In settling the matter, LPL Financial neither admitted nor denied FINRA’s charges, but consented to findings that it did not adequately supervise the sale of certain alternative investments, including non-traded real estate investment trusts (REITs), oil and gas partnerships, business development companies, hedge funds, managed futures and other illiquid pass-through investments.
As part of the sanction, LPL must conduct a comprehensive review of its policies, systems, procedures and training, and remedy any failures—especially those related to how the firm tracks and addresses portfolio concentration limits for alternatives in client portfolios.
FINRA points out that many alternative investments, such as REITs, set forth concentration limits for investors in their offering documents. In addition, certain states have imposed additional concentration limits for investors in alternative investments. LPL also established its own concentration guidelines for alternative investments.
However, FINRA found that from January 1, 2008, to July 1, 2012, LPL failed to adequately supervise the sales of alternative investments that violated these concentration limits. At first, LPL used a manual process to review whether an investment complied with suitability requirements, relying on information that was at times outdated and inaccurate. The firm later implemented an automated system for review, but that database contained flawed programming and was not updated in a timely manner to accurately reflect suitability standards.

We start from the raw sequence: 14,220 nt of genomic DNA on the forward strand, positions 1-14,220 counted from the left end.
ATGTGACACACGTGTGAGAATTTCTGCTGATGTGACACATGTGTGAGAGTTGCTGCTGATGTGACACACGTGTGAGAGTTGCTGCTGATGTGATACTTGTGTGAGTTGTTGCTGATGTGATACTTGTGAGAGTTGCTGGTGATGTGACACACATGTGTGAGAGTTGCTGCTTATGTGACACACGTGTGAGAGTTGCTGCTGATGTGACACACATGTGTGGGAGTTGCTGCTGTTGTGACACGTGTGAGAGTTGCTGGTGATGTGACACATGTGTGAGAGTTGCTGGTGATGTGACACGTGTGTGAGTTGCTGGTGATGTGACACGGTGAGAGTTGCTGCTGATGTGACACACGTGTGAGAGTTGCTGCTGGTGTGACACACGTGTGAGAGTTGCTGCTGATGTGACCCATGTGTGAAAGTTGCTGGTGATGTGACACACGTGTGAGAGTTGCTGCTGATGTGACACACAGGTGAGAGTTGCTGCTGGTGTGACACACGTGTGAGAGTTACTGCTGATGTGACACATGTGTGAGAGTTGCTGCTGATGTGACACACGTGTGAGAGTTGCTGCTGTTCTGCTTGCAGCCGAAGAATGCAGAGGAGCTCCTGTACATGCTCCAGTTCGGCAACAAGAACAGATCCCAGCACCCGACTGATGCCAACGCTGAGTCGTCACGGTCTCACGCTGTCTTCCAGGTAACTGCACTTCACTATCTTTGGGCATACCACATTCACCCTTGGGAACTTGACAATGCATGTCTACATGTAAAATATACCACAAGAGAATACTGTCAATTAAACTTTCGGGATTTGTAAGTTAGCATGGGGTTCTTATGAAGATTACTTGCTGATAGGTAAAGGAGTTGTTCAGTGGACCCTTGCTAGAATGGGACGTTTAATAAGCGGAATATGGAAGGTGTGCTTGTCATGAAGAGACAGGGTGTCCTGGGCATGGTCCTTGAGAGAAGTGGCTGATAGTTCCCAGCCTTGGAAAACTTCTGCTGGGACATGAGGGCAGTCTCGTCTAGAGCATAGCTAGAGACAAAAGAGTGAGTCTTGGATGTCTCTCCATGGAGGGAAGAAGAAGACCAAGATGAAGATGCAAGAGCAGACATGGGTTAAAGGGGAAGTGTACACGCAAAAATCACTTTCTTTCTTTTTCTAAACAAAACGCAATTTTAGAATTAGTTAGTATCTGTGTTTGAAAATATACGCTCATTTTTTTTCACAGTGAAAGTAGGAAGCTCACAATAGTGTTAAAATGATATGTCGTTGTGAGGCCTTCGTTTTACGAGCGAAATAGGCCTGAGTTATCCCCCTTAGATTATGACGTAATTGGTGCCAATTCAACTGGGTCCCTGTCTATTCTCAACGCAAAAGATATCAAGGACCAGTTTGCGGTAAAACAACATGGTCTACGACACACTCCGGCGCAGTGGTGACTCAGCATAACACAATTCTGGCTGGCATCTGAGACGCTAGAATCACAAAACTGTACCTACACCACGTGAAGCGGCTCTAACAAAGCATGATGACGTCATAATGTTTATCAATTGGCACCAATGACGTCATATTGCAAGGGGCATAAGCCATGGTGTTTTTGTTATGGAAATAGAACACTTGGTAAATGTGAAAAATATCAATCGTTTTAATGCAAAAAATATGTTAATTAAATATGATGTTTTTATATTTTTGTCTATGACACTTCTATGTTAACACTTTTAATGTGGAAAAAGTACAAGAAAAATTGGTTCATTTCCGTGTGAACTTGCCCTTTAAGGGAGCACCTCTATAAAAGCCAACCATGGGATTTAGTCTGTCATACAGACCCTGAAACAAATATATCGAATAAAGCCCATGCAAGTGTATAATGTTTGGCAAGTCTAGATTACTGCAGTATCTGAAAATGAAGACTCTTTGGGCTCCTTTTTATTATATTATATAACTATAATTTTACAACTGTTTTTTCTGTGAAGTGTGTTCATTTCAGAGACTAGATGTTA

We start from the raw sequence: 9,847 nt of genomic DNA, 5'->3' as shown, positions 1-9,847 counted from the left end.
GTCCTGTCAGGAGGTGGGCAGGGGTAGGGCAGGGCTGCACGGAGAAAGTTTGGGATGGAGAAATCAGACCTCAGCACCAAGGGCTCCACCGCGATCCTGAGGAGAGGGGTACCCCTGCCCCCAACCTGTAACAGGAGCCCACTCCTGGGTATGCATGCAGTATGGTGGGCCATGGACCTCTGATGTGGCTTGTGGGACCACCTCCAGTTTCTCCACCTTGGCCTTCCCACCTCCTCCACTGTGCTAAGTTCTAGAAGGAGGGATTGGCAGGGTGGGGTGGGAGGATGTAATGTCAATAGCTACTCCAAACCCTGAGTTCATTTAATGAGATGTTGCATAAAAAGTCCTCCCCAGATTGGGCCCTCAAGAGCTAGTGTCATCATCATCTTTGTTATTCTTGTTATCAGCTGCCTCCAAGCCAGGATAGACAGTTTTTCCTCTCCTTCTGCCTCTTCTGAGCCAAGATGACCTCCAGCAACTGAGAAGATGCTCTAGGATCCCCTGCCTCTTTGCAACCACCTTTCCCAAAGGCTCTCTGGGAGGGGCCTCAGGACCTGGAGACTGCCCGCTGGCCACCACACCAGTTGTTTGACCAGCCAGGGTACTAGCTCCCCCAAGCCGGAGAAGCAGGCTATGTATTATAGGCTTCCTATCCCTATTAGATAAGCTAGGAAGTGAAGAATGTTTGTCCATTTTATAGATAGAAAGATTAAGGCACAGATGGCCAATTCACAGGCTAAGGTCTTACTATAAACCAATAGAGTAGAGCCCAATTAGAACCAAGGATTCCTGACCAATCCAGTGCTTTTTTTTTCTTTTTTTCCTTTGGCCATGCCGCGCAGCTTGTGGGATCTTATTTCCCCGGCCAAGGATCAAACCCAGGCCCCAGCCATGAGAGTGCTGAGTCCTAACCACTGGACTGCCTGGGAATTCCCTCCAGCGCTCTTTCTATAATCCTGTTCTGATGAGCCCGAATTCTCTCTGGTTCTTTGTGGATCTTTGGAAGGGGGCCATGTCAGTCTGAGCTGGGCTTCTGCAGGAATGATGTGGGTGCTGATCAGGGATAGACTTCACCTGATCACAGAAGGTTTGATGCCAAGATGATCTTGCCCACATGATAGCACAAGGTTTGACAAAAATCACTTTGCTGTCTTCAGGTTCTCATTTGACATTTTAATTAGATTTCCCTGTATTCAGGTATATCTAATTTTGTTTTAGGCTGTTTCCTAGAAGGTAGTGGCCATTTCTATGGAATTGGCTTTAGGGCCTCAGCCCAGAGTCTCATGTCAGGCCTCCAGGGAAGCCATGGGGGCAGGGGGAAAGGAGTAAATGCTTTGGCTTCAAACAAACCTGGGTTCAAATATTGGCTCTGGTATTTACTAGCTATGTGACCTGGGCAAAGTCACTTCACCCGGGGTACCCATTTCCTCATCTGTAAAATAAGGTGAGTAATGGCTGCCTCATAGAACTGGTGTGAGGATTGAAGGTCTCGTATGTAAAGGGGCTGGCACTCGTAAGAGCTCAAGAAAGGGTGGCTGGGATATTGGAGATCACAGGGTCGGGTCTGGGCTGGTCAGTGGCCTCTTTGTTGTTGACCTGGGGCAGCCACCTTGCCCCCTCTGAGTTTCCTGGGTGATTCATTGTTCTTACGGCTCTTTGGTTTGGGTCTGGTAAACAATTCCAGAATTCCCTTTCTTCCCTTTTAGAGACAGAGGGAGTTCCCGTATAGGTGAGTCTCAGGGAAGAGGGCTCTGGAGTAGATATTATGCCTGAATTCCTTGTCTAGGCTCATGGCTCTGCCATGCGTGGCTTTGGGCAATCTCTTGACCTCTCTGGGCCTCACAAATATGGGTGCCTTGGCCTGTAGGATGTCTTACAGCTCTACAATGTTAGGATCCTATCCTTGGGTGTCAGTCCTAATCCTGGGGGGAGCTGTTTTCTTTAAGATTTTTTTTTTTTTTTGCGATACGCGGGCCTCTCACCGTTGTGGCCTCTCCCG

FINRA says LPL also did not adequately train its supervisory staff to analyze state suitability standards as part of their suitability reviews of alternative investments.
Brad Bennett, FINRA executive vice president and chief of enforcement, explains that, in order to sell alternative investments, a broker/dealer must tailor its supervisory system to these products.
“LPL exposed customers to unacceptable risks by not having an adequate system in place that could accurately review whether a transaction complies with suitability requirements imposed by the states, the product issuers and the firm itself,” Bennett says. “And it failed to train its registered representatives to apply all the suitability guidelines appropriately.”
Investors can obtain more information about, and the disciplinary record of, any FINRA-registered broker or brokerage firm by using FINRA’s BrokerCheck. Investors can access BrokerCheck for free at www.finra.org/brokercheck or by calling 800-289-9999.
Investors may find copies of this disciplinary action as well as other disciplinary documents in FINRA’s Disciplinary Actions Online database.